of my sight. It is equally certain that I would be taken away to the
funny farm if I tried to make it happen.
The assumptions Ashley’s parents make about what they are doing are
flawed for many reasons. First of all, Ashley’s parents cannot
guaranteed they will be around to care for Ashley any more than they can
guarantee that she will always weigh 75 pounds or that moving a 75 pound
child around will always be something they can accomplish. Anything
could happen to these parents in which case the consequences for the new
caregivers of medically altered Ashley will be an unexpected mere
convenience. There’s no way Ashley will ever be able to attest to her
own relief that she never grew up after her parents are gone. In fact,
her inability to do that was in some ways a precondition for her parents
to make the decision to keep her in this medically induced state.
Secondly, the medical institutions that might end up taking care of
Ashley have been dealing with disabled people for quite a while without
mandating medical alterations like the Ashley treatment. Those
institutions that have engaged in mandatory sterilization, feeding tubes
or the removal of teeth (in the case of my own institutionalized
retarded uncle) have been banned as barbaric.
I am far from arguing that institutions should be the place for children
like Ashley. I believe as Ashley’s parent’s do that the best place for
her is at home with her parents. As such, many have argued that these
medical procedures have to be an option for overwhelmed parents because
society has not provided support for chronic lifelong caregivers like
Ashley’s mom and dad. I agree that there needs to be much more support
for chronic caregivers and a rethinking of the lives of severely
disabled people in our communities. But if for some reason society had
never provided an educational system, college, or any options for
non-disabled teenagers (as is actually the case in some urban
communities) would this be grounds for parents and doctors to enforce
some medical solution to make them easier for their parents to deal
with, say high dose Thorazine? Don’t think it doesn’t happen just
because it’s not talked about in the “blogosphere”. This is the issue.
Disability has nothing to do with the morality of the Ashley Treatment.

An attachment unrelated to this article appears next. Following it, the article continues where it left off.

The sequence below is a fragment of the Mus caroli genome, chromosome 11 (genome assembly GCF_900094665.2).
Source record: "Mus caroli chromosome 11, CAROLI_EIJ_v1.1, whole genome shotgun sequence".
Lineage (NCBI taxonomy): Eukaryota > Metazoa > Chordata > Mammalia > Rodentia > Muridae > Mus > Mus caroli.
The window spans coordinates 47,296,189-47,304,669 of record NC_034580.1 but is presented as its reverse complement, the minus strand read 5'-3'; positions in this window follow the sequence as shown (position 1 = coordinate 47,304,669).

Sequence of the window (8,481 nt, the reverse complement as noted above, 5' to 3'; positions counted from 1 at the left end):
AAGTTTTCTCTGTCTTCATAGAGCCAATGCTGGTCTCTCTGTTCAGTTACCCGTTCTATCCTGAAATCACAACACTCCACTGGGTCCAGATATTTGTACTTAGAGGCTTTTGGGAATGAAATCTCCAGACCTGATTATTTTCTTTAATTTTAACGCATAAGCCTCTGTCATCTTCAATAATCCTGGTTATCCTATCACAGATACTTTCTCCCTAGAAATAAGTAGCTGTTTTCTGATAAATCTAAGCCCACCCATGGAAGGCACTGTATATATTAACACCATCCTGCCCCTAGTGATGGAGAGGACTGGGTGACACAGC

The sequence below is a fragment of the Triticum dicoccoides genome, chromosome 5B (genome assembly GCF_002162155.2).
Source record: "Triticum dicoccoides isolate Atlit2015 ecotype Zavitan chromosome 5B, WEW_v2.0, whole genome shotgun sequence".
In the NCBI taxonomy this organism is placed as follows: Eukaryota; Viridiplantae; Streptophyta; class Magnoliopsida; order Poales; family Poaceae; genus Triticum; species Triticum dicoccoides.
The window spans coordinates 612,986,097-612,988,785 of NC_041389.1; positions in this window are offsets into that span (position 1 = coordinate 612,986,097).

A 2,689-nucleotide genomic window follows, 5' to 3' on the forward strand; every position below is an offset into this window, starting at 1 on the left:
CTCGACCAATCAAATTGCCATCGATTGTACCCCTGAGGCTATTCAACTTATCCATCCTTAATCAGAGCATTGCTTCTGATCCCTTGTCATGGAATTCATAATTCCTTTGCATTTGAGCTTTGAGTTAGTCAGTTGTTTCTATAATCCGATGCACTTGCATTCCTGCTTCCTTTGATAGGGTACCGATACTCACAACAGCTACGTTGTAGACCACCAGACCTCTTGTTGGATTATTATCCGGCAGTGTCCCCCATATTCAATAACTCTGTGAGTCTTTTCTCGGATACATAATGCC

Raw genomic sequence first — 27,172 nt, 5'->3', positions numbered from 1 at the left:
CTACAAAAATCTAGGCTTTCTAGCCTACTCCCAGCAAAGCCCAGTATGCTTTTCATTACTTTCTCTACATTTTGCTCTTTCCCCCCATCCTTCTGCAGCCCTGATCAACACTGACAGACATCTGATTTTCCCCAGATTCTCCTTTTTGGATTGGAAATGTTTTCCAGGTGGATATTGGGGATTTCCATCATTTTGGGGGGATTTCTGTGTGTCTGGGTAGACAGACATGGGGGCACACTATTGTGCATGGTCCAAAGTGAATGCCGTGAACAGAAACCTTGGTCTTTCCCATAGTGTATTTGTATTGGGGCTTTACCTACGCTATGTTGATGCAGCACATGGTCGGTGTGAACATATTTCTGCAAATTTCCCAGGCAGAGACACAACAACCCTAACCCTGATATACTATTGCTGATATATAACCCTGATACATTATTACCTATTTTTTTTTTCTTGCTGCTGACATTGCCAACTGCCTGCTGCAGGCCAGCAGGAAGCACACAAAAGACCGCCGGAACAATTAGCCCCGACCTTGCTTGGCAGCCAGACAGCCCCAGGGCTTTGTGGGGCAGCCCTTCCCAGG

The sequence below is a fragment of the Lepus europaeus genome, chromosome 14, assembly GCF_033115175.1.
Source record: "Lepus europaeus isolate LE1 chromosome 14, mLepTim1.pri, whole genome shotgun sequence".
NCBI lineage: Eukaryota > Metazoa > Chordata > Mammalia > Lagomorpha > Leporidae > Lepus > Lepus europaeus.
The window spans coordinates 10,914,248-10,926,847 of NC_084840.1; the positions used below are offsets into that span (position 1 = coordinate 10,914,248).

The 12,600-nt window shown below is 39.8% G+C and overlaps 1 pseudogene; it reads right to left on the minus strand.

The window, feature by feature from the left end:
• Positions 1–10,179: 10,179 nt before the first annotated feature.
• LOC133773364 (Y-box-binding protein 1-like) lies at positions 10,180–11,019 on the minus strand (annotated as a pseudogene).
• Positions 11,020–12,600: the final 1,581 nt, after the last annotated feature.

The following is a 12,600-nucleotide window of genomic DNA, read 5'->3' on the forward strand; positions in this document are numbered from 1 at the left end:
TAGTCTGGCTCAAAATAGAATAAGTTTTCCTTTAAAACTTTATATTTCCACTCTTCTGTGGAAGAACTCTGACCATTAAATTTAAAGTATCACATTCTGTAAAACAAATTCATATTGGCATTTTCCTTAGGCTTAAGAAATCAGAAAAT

Parents of disabled or non disabled children are the people who bring
them into the world and help them live their lives and grow up to be
whatever it is they will be. While Ashley’s options as an adult are
certainlyt limited because of her disability they were not predetermined
until Ashley’s parents and doctors stepped in.
I am not going to argue that Ashley’s parents are immoral or unjustified
in what they did. I will argue that they are no longer Ashley’s parents.
Regardless of their love and affection for their daughter their decision
to remove her breasts and uterus and maintain her in a state of
pre-puberty is not a parental decision. It is more the kind of control
one might enforce on a pet to manage the relationship. It is something a
farmer managing the productivity of his or her operation would naturally
enforce on livestock. This would be done humanely, morally, and no-doubt
with considerable tender affection and love for the subjects. There
would be no outcry and no controversy, yet no one would confuse these
acts of husbandry as parenthood.
Right after I was injured in an accident that paralyzed me for life, a
well meaning adult who was friends with my parents suggested that I
amputate my legs since it would make it easier to get around. It was a
compelling argument, which my parents considered and which we spoke
about thirty years ago before rejecting it.
Today I am glad I have my legs even if they are useless, represent a
burden in a simplistic sense, and I might have moved faster if I had cut
them off. If I had instead amputated my legs back in 1976 I would no
doubt say today I was glad I had them removed having spent much of my
life adjusting to the change. However, a parent making that decision for
me, or ordering a trans-orbital lobotomy for my own good, or giving me
up for adoption whether I was aware of it or not would be an act of
parental abdication with future consequences that can never be known.
Peter Pan will never grow up, he will always live in a symbolize
childhood of freedom and dreams. Ashley’s perpetual childhood may
symbolize freedom and dreams for someone, just not for Ashley. There is
no real moral question here. It is just a question of clarity.
Caregivers who are parents in the eyes of the law have the option to do
anything they want in a case like this. Clearly there is no law standing
in the way of doctors performing these sorts of procedures nor is there
likely to be. Ashley’s parents are undoubtedly humane, caring, loving,
custodians of their “Pillow Angel.” They are just no longer parents.
It’s a choice they, themselves made.